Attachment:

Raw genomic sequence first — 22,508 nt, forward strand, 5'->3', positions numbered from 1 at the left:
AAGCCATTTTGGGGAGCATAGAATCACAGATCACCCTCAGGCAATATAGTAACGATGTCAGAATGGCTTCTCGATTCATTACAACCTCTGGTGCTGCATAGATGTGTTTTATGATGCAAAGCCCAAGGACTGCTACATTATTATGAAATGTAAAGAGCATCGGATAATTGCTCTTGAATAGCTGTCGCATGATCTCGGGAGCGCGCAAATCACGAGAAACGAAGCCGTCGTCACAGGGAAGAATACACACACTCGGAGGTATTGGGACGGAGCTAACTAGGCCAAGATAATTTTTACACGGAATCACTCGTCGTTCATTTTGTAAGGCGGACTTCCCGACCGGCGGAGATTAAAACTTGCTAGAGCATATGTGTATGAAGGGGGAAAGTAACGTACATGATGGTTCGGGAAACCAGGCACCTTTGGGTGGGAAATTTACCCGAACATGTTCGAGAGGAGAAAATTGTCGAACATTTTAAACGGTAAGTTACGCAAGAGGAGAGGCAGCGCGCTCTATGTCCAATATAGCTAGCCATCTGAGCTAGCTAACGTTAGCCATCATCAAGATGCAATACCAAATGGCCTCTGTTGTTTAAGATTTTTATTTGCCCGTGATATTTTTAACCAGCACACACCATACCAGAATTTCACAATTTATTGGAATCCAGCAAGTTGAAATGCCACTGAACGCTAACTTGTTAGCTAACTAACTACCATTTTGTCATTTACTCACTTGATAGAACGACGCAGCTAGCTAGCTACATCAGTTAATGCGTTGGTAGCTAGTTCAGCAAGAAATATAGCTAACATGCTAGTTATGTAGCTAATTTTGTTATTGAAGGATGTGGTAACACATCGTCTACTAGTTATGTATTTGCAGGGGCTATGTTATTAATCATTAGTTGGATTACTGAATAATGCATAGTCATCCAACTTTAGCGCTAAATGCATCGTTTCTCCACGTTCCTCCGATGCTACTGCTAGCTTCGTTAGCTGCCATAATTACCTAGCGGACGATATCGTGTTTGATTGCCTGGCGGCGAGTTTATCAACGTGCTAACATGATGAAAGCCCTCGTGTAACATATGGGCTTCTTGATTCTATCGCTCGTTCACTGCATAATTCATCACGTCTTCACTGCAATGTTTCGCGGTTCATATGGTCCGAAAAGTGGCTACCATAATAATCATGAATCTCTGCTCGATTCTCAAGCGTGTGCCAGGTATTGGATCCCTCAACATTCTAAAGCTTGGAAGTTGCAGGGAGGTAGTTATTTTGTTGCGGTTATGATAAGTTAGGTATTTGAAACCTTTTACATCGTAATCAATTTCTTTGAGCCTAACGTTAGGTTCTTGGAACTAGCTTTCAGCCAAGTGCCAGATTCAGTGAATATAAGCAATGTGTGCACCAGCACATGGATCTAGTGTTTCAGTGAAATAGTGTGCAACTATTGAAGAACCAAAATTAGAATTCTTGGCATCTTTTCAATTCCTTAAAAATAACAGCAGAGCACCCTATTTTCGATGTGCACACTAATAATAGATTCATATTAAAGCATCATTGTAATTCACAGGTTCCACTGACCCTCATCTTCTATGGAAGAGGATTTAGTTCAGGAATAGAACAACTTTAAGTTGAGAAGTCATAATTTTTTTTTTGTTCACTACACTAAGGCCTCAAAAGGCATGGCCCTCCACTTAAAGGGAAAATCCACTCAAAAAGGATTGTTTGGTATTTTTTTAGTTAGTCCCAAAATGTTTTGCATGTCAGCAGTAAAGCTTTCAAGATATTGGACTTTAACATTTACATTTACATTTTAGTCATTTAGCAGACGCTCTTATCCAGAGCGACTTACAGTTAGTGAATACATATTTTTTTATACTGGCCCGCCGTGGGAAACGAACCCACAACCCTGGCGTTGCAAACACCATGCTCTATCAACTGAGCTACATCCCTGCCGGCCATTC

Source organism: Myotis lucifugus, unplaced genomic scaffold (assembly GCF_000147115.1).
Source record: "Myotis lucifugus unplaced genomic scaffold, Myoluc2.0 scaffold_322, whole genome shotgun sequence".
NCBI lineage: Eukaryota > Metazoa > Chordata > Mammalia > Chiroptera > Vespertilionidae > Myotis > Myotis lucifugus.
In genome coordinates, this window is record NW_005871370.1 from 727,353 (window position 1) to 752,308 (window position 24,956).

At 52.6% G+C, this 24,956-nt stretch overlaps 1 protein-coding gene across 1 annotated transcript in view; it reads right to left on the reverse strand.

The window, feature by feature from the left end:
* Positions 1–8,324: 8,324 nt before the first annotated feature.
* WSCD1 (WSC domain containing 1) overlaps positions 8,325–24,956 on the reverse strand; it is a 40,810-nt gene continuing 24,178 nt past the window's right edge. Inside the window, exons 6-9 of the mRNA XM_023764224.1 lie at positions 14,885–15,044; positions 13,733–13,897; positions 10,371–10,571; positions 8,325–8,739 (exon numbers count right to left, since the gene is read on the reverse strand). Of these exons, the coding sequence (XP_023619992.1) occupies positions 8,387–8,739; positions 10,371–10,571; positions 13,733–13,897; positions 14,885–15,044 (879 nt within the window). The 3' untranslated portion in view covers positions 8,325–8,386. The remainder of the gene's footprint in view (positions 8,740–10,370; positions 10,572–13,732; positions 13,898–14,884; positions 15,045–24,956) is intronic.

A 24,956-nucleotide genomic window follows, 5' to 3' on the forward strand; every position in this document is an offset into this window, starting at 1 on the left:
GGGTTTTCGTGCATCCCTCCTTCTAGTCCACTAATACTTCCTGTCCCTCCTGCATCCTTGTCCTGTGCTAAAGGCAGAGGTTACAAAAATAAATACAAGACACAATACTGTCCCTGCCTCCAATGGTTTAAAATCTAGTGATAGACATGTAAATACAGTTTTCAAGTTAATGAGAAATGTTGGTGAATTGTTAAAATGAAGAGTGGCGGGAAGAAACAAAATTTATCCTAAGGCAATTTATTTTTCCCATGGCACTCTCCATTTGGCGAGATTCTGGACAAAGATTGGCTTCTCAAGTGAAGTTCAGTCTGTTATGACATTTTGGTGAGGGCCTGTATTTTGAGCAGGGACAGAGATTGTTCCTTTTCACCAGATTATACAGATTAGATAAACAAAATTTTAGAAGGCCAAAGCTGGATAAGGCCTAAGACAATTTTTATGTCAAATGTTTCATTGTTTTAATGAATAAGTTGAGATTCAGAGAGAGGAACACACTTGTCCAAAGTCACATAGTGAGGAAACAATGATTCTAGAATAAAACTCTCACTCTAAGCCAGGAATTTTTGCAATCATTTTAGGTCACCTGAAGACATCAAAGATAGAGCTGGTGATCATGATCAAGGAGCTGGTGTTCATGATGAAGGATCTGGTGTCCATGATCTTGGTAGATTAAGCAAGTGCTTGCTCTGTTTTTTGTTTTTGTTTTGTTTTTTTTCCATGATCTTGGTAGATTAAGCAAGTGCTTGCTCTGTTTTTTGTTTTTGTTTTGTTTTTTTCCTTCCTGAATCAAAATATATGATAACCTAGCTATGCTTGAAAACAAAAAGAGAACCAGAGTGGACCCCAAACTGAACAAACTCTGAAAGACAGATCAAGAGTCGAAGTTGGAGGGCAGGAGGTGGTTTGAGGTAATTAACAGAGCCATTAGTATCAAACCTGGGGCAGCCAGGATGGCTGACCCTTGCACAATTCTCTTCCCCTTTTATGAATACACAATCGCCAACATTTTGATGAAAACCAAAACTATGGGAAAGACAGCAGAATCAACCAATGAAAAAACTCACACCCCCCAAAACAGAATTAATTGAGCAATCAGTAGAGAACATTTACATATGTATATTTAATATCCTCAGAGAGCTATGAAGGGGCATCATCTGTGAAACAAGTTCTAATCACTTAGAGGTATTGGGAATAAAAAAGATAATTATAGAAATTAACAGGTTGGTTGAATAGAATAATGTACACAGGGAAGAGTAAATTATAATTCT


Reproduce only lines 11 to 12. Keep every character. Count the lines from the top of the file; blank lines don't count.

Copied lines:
A 24,956-nucleotide genomic window follows, 5' to 3' on the forward strand; every position in this document is an offset into this window, starting at 1 on the left:
GGGTTTTCGTGCATCCCTCCTTCTAGTCCACTAATACTTCCTGTCCCTCCTGCATCCTTGTCCTGTGCTAAAGGCAGAGGTTACAAAAATAAATACAAGACACAATACTGTCCCTGCCTCCAATGGTTTAAAATCTAGTGATAGACATGTAAATACAGTTTTCAAGTTAATGAGAAATGTTGGTGAATTGTTAAAATGAAGAGTGGCGGGAAGAAACAAAATTTATCCTAAGGCAATTTATTTTTCCCATGGCACTCTCCATTTGGCGAGATTCTGGACAAAGATTGGCTTCTCAAGTGAAGTTCAGTCTGTTATGACATTTTGGTGAGGGCCTGTATTTTGAGCAGGGACAGAGATTGTTCCTTTTCACCAGATTATACAGATTAGATAAACAAAATTTTAGAAGGCCAAAGCTGGATAAGGCCTAAGACAATTTTTATGTCAAATGTTTCATTGTTTTAATGAATAAGTTGAGATTCAGAGAGAGGAACACACTTGTCCAAAGTCACATAGTGAGGAAACAATGATTCTAGAATAAAACTCTCACTCTAAGCCAGGAATTTTTGCAATCATTTTAGGTCACCTGAAGACATCAAAGATAGAGCTGGTGATCATGATCAAGGAGCTGGTGTTCATGATGAAGGATCTGGTGTCCATGATCTTGGTAGATTAAGCAAGTGCTTGCTCTGTTTTTTGTTTTTGTTTTGTTTTTTTTCCATGATCTTGGTAGATTAAGCAAGTGCTTGCTCTGTTTTTTGTTTTTGTTTTGTTTTTTTCCTTCCTGAATCAAAATATATGATAACCTAGCTATGCTTGAAAACAAAAAGAGAACCAGAGTGGACCCCAAACTGAACAAACTCTGAAAGACAGATCAAGAGTCGAAGTTGGAGGGCAGGAGGTGGTTTGAGGTAATTAACAGAGCCATTAGTATCAAACCTGGGGCAGCCAGGATGGCTGACCCTTGCACAATTCTCTTCCCCTTTTATGAATACACAATCGCCAACATTTTGATGAAAACCAAAACTATGGGAAAGACAGCAGAATCAACCAATGAAAAAACTCACACCCCCCAAAACAGAATTAATTGAGCAATCAGTAGAGAACATTTACATATGTATATTTAATATCCTCAGAGAGCTATGAAGGGGCATCATCTGTGAAACAAGTTCTAATCACTTAGAGGTATTGGGAATAAAAAAGATAATTATAGAAATTAACAGGTTGGTTGAATAGAATAATGTACACAGGGAAGAGTAAATTATAATTCT